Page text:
To Market, To Market

It’s been a whirlwind of activity here, so the story of Saturday’s market has  been a little late in writing.

It was 4am Saturday morning when I schlepped my sleepy self down to the Mitsubishi with Matt and Mateo to head out to my first market. It was dark, rainy and cold, but I too excited to care.

It takes an hour a little less then two hours to drive from the farm into the city, and we showed up at Union Square before 7am. Because of the questionable weather, two stands to the right of us didn’t show, which gave us plenty of room to set up and me plenty of opportunities to try to document the transformation from sidewalk to farmstand below:

Here is our empty spot at Union Square. We were surrounded by other farmers and their trucks as they set up their own stands.

We start our set up by lying out our tent poles. Some other farms have pop-up tents they can set up in like ten minutes, but on a windy day apparently you can lose one of them pretty quickly. We have sets of 9 ft. poles and these angled cornered pieces that you need to line up with each specific pole location.

Once the poles are joined and attached, we drape and attach our green tarp across the roof. We’ve got an extra piece on the front for a shade tarp on sunny days, but without it the stand looked beautiful, as you’ll see shortly.

Once the tent is raised (something that involves my short self stand on all of my tip-toes, we weight the corners of the stand with sandbags. Hooray! From here, it’s produce time.

We keep some of our veggies in our black lugs and others in these cute, old-fashioned wooden crates. We stack and display in whatever way looks nice in the space.

Years of interns have accumulated these cute little laminated signs that sort of explain what everything is (they key word being sort of – but most of them look totally adorable).

We also set up three tables under the tent for our herbs, scales, cash registers and flowers.

And, of course, for Keith’s book and Table Magazine, in which he is a frequent contributor.

Our alliums go up front in a wooden crate display. The green garlic sold like wild, partly because the New York Times just wrote a couple articles about it.

Flavia designed these beautiful herb displays – we have two, and we need to restock them fairly frequently, but they are just the prettiest.

We create a center aisle for our bunched greens – and they sold like wild. Things like lambs’ quarters, which I hadn’t ever heard of until we picked them from the unplowed fields, and stinging nettle, which grows wild around the farm, sold like crazy.

And that, my friends, is how you set up a really accessible, adorable farmstand.

We sell some greens by weight, but most everything else are bunched beforehand for convenience. Keith has a plastic bag policy – the first is free, and subsequent plastic bags are $.05 each. People get a little annoyed, but that’s the price you pay to try to save the world, I guess. In a later post I’ll give a more specific breakdown of what we sell at any given market.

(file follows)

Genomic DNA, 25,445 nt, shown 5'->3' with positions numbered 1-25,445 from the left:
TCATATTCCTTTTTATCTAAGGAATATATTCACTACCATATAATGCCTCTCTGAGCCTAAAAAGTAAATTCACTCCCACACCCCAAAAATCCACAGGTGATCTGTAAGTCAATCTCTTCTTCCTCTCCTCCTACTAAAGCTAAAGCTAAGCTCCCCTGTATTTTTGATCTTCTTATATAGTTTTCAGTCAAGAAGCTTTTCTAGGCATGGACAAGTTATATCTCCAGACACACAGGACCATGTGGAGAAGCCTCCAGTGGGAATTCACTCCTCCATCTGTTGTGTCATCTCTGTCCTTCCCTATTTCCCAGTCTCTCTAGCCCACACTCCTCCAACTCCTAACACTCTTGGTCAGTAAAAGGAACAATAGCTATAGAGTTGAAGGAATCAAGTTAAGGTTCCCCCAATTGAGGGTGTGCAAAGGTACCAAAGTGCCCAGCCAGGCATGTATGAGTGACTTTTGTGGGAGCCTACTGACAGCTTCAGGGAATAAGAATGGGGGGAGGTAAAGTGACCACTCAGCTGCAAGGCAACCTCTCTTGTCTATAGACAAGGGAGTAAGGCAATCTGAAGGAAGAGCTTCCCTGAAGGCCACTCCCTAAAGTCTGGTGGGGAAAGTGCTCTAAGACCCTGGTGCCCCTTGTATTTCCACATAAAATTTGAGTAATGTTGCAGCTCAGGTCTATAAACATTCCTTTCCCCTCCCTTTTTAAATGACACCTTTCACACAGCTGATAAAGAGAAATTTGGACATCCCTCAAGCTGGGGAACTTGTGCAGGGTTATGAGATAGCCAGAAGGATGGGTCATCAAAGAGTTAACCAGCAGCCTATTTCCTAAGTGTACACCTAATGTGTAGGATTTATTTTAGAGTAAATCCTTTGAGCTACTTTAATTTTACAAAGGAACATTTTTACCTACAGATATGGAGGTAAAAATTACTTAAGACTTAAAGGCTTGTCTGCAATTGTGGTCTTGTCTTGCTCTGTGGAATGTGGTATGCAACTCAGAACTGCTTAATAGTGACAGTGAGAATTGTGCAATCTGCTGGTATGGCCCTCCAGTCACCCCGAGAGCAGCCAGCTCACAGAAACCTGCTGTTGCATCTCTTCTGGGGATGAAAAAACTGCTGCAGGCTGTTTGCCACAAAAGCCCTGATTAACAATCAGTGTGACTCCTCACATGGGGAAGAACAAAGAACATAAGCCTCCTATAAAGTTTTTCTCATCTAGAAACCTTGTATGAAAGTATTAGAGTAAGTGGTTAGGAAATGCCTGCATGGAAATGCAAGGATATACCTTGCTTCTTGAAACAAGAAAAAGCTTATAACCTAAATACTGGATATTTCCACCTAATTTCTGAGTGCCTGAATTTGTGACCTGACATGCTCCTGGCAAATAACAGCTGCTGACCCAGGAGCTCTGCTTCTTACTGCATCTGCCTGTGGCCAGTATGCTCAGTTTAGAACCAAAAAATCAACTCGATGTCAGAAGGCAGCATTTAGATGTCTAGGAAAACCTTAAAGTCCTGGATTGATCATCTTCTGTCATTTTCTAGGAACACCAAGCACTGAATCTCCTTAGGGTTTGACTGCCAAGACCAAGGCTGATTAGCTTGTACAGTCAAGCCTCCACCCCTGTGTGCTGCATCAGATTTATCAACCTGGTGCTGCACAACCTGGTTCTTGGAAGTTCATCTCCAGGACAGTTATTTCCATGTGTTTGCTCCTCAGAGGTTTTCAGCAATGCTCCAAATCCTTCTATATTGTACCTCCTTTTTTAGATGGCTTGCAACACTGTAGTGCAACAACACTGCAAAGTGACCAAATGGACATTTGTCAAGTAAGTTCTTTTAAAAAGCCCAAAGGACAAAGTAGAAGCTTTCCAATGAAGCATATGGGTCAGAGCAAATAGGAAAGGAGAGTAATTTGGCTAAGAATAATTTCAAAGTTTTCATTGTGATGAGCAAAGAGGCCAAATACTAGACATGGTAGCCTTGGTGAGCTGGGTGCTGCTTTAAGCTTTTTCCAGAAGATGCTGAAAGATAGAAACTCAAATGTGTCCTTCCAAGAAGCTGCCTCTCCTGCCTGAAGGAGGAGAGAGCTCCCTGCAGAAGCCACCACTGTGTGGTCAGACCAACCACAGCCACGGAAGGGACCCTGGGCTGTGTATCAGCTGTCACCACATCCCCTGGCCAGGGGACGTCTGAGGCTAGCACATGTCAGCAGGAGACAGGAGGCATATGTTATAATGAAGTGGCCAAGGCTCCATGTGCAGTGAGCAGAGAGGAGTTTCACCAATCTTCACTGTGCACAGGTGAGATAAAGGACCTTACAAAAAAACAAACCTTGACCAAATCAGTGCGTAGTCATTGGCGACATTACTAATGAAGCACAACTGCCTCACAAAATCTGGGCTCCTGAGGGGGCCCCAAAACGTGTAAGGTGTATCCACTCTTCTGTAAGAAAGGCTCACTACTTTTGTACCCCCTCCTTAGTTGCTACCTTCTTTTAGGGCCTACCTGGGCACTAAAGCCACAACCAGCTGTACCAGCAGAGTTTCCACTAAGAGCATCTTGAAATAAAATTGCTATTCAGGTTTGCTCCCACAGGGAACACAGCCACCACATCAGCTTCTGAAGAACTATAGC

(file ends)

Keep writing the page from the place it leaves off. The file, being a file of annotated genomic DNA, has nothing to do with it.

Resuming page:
The day flew by. From the moment we set up and bought some breakfast from the Tamale Lady, I couldn’t stop looking around. We are set up on the north side of the market on Saturdays and the west on Wednesday, surrounded by other folks selling veggies, meat, dairy, cider, honey, and all sorts of delicious eats. Matt runs the stand every Saturday so he knew the day inside and out, but I think Mateo and I held our own as first-timers. And my dear friend from college, Kaitty Bergin, and two of my favorite Adams cousins, Michala Jebb and Jared “The Minister” Adams swung by at the end of the day, which totally warmed my heart.

There is a culture at the farmer’s market that is totally exciting as well. Keith has been there for 26 years, so folks from all over the city come bounding up to ask about him, to get your name, to ask how you are liking your season, to ask about former interns and workers. And the other vendors know each other, which brings a whole community feel to the market I hadn’t expected. I spent some time talking to Andrew, who runs the Eve’s Cidery wine stand on the west side and know other workers and Keith from years back. We talked about the state of the orchards post-frost and I walked away with an amazing bottle of wine on the cheap. If you can get at this place, New Yorkers, you need to be drinking this. And Jay and Matt have hookups like this across the market, which leads to free cheese and discounted chocolate milk. Go us.

Of course it was a long day. Of course it took me a little bit of time to get back in the swing of mental math. Of course it was a little overwhelming to be in such a huge city after weeks on Farm Island. But as the day progressed and the adrenaline never stopped pumping through my veins, I felt with every fiber of my being that I could live this life and go to bed feeling nothing but satisfied. Man oh man, I hope the next few years are as amazing as I’m imagining them to be.

-Farmer Liz


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